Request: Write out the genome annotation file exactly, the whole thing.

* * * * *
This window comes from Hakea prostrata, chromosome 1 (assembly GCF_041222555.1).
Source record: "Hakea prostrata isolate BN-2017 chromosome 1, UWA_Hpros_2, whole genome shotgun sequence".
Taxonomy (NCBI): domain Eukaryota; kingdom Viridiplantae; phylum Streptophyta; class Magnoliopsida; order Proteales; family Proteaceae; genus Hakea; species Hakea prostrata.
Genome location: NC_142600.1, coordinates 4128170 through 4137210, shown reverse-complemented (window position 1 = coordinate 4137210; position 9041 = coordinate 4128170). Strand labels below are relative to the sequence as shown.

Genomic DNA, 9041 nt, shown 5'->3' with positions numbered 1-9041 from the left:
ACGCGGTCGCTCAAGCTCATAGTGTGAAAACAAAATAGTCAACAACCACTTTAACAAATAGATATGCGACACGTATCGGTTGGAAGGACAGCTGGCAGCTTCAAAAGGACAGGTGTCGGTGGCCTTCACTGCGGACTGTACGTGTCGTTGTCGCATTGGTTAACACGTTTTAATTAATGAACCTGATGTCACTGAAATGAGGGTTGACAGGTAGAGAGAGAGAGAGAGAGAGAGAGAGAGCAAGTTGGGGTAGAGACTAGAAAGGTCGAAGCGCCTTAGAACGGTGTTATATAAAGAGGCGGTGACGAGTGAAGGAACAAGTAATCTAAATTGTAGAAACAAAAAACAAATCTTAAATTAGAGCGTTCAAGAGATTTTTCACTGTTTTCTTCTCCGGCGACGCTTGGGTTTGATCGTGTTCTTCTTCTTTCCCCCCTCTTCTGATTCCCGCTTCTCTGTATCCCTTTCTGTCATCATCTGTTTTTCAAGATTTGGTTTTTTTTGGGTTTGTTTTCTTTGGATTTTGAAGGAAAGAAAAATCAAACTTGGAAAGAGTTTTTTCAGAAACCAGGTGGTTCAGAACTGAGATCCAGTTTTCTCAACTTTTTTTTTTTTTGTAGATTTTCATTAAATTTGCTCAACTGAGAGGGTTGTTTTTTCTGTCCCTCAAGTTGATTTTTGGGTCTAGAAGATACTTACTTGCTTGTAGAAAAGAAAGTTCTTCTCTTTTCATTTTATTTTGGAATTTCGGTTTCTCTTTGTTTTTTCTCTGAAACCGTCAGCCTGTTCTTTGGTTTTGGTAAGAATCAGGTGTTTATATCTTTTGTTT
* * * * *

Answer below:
This window comes from Hakea prostrata, chromosome 1 (assembly GCF_041222555.1).
Source record: "Hakea prostrata isolate BN-2017 chromosome 1, UWA_Hpros_2, whole genome shotgun sequence".
Taxonomy (NCBI): domain Eukaryota; kingdom Viridiplantae; phylum Streptophyta; class Magnoliopsida; order Proteales; family Proteaceae; genus Hakea; species Hakea prostrata.
Genome location: NC_142600.1, coordinates 4128170 through 4137210, shown reverse-complemented (window position 1 = coordinate 4137210; position 9041 = coordinate 4128170). Strand labels below are relative to the sequence as shown.

Genomic DNA, 9041 nt, shown 5'->3' with positions numbered 1-9041 from the left:
ACGCGGTCGCTCAAGCTCATAGTGTGAAAACAAAATAGTCAACAACCACTTTAACAAATAGATATGCGACACGTATCGGTTGGAAGGACAGCTGGCAGCTTCAAAAGGACAGGTGTCGGTGGCCTTCACTGCGGACTGTACGTGTCGTTGTCGCATTGGTTAACACGTTTTAATTAATGAACCTGATGTCACTGAAATGAGGGTTGACAGGTAGAGAGAGAGAGAGAGAGAGAGAGAGAGCAAGTTGGGGTAGAGACTAGAAAGGTCGAAGCGCCTTAGAACGGTGTTATATAAAGAGGCGGTGACGAGTGAAGGAACAAGTAATCTAAATTGTAGAAACAAAAAACAAATCTTAAATTAGAGCGTTCAAGAGATTTTTCACTGTTTTCTTCTCCGGCGACGCTTGGGTTTGATCGTGTTCTTCTTCTTTCCCCCCTCTTCTGATTCCCGCTTCTCTGTATCCCTTTCTGTCATCATCTGTTTTTCAAGATTTGGTTTTTTTTGGGTTTGTTTTCTTTGGATTTTGAAGGAAAGAAAAATCAAACTTGGAAAGAGTTTTTTCAGAAACCAGGTGGTTCAGAACTGAGATCCAGTTTTCTCAACTTTTTTTTTTTTTGTAGATTTTCATTAAATTTGCTCAACTGAGAGGGTTGTTTTTTCTGTCCCTCAAGTTGATTTTTGGGTCTAGAAGATACTTACTTGCTTGTAGAAAAGAAAGTTCTTCTCTTTTCATTTTATTTTGGAATTTCGGTTTCTCTTTGTTTTTTCTCTGAAACCGTCAGCCTGTTCTTTGGTTTTGGTAAGAATCAGGTGTTTATATCTTTTGTTT